“A strong government does not mean a government that interferes and intervenes in all affairs. It is not a government that limits the lives of people. This is not a strong government”
President-elect Hassan Rohani called yesterday for the government and powerful clergy to end interference in the private lives of the Iranian people, free up Internet access and allow state media to be more open about Iran’s problems.
Rohani’s comments began to flesh out his message of moderation at home and better relations abroad that contributed to his surprise election victory last month.
His election prompted a huge outpouring of support from Iranians hungry for change after eight years of domestic security crackdowns and international confrontation under hardline President Mahmoud Ahmadinejad.
“There shouldn’t be any rift or division between the government or the clergy especially at a time when people have pinned their hopes on seeing some sort of change in society,” Rohani, a mid-ranking cleric, told fellow clergymen in Tehran.
“A strong government does not mean a government that interferes and intervenes in all affairs. It is not a government that limits the lives of people. This is not a strong government,” said Rohani who takes office early next month.
“The power of the government lies in improving popular trust and ... offering services, decreasing problems, setting the stage for further development of all citizens to help meet the needs of the people and desire for change,” he said in an address aired on state television.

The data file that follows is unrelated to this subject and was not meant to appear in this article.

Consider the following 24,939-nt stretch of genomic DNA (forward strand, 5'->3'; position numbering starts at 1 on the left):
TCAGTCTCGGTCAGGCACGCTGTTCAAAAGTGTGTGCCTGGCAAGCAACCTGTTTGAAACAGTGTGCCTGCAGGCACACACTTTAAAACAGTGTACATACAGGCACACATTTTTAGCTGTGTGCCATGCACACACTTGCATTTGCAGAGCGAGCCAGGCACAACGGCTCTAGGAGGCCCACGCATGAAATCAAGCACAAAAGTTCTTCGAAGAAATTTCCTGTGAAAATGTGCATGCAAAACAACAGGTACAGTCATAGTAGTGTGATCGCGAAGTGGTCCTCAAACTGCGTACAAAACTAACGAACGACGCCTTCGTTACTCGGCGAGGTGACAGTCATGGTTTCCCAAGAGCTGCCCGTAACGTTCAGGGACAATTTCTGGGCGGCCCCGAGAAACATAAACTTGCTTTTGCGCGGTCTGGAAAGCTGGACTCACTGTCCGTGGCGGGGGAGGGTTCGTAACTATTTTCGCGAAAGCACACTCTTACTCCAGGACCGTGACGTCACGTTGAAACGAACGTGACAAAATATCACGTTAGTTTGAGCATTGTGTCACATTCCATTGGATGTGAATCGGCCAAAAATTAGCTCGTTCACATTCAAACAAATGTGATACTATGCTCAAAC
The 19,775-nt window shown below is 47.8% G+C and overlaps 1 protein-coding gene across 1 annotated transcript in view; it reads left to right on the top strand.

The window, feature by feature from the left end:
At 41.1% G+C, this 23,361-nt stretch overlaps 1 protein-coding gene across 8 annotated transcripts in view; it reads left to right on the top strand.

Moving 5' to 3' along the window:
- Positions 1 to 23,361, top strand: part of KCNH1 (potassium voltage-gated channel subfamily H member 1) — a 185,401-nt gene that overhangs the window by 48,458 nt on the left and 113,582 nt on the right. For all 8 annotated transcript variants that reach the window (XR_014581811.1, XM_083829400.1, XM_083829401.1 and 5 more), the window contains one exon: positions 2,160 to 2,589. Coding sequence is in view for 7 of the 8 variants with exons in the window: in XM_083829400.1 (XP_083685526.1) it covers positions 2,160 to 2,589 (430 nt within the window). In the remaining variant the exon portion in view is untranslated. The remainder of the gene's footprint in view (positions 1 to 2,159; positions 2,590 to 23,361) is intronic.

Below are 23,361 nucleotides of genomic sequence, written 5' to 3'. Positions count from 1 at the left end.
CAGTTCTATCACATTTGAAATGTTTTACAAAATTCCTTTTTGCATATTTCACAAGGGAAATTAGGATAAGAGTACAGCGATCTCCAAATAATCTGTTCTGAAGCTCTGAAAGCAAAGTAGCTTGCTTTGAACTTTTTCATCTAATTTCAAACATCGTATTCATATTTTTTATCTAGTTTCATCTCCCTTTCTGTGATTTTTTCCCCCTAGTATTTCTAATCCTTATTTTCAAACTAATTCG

Rohani is bolstered by his popular mandate and the backing of an alliance of moderates and reformers led by former presidents Akbar Hashemi Rafsanjani and Mohamed Khatami - both sidelined by hardliners under Ahmadinejad.
For now the divided hardline conservative camp has given Rohani a relatively free ride, repeatedly emphasising the high turnout in the election as a victory for the system rather than a defeat for themselves and the status quo.
But with a majority in parliament, strong links to the powerful Revolutionary Guards and a grip on the top jobs in state media and the security apparatus, the hardliners could confound Rohani’s attempts to foster change, especially if they sense their positions are under direct threat.
During his election campaign, Rohani demanded a loosening of the “security atmosphere” and yesterday signalled what steps he wanted to see taken.
Filtering of the Internet in Iran, stepped up after social media was used to encourage and co-ordinate large protests following the disputed 2009 presidential election, had proved ineffective, Rohani said, fittingly, on Twitter.
“Which important piece of news has filtering been able to black out in recent years?” he asked.
At the same time, he criticised state broadcaster Irib for ignoring issues inside Iran.
The state has a monopoly over terrestrial television in Iran and though satellite receivers are banned and foreign news broadcasts are often blocked, many Iranians tune in to US and Europe-based channels beaming news and entertainment into the Islamic Republic.
“When Irib airs the birth of a panda in China but nothing about unpaid workers protesting, it is obvious that the people and youth will ignore it,” Rohani tweeted.
The key to whether Rohani will be able to succeed in his vision of a more open society within the Islamic system will be whether he receives the backing of Supreme Leader Ayatollah Ali Khamenei who sits at the top of Iran’s complex hybrid system of clerical rule combined with elements of elected representation.
Facing potential political opposition at home and an economy incapacitated by tough international sanctions over Iran’s nuclear dispute with the West, Rohani has repeatedly urged patience.
“We have a lot of problems facing us. No government in the history of Iran has faced the problems that this government is facing,” Rohani told the meeting of clerics. “The problems cannot be solved in a matter of days or months.”
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